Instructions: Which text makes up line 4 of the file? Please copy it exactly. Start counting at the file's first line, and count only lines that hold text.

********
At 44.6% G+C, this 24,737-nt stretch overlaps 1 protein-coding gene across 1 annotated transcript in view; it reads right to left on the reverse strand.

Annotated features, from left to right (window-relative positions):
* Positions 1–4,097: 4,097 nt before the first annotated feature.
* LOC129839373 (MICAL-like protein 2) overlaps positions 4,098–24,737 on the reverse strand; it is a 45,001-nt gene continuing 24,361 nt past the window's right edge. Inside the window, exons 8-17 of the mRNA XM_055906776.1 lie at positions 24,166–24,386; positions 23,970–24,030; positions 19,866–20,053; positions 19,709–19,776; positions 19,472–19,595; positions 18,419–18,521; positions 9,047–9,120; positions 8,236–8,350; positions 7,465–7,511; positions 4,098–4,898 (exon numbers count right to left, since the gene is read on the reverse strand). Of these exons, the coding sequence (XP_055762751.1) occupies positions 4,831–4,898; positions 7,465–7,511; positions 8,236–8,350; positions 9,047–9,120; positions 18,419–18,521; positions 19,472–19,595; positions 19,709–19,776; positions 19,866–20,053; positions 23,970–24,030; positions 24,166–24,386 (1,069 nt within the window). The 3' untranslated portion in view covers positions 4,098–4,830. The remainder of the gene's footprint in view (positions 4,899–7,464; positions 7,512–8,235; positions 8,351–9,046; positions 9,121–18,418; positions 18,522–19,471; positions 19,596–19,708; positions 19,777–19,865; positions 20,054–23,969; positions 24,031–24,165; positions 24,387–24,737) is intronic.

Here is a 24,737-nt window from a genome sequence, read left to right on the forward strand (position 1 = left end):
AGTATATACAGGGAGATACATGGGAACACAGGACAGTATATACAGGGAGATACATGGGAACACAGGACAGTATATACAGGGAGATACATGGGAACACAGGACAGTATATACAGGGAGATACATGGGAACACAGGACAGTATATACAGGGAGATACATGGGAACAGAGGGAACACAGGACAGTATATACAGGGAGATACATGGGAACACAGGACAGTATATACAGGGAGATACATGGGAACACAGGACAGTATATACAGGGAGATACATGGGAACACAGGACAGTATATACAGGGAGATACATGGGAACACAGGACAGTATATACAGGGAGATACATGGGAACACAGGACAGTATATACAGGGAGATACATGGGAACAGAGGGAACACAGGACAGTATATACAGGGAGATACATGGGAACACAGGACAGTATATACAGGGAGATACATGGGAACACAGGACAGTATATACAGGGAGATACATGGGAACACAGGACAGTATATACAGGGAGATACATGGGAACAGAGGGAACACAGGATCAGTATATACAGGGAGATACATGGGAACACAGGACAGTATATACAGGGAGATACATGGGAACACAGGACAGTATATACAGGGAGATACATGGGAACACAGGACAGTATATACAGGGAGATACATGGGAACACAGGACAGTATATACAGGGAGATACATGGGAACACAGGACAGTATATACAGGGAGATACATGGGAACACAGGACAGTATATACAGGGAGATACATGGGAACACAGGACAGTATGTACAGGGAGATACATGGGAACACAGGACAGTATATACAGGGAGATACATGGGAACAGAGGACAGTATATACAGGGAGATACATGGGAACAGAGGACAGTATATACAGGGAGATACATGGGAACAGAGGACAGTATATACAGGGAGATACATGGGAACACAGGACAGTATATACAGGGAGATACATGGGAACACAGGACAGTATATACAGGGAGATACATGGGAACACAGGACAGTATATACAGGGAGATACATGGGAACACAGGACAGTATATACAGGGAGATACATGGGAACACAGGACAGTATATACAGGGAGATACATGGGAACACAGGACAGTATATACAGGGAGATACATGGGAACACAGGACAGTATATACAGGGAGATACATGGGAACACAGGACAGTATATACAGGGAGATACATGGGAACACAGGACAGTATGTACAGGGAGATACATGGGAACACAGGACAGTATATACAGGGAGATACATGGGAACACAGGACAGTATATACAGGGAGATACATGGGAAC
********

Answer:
* LOC129839373 (MICAL-like protein 2) overlaps positions 4,098–24,737 on the reverse strand; it is a 45,001-nt gene continuing 24,361 nt past the window's right edge. Inside the window, exons 8-17 of the mRNA XM_055906776.1 lie at positions 24,166–24,386; positions 23,970–24,030; positions 19,866–20,053; positions 19,709–19,776; positions 19,472–19,595; positions 18,419–18,521; positions 9,047–9,120; positions 8,236–8,350; positions 7,465–7,511; positions 4,098–4,898 (exon numbers count right to left, since the gene is read on the reverse strand). Of these exons, the coding sequence (XP_055762751.1) occupies positions 4,831–4,898; positions 7,465–7,511; positions 8,236–8,350; positions 9,047–9,120; positions 18,419–18,521; positions 19,472–19,595; positions 19,709–19,776; positions 19,866–20,053; positions 23,970–24,030; positions 24,166–24,386 (1,069 nt within the window). The 3' untranslated portion in view covers positions 4,098–4,830. The remainder of the gene's footprint in view (positions 4,899–7,464; positions 7,512–8,235; positions 8,351–9,046; positions 9,121–18,418; positions 18,522–19,471; positions 19,596–19,708; positions 19,777–19,865; positions 20,054–23,969; positions 24,031–24,165; positions 24,387–24,737) is intronic.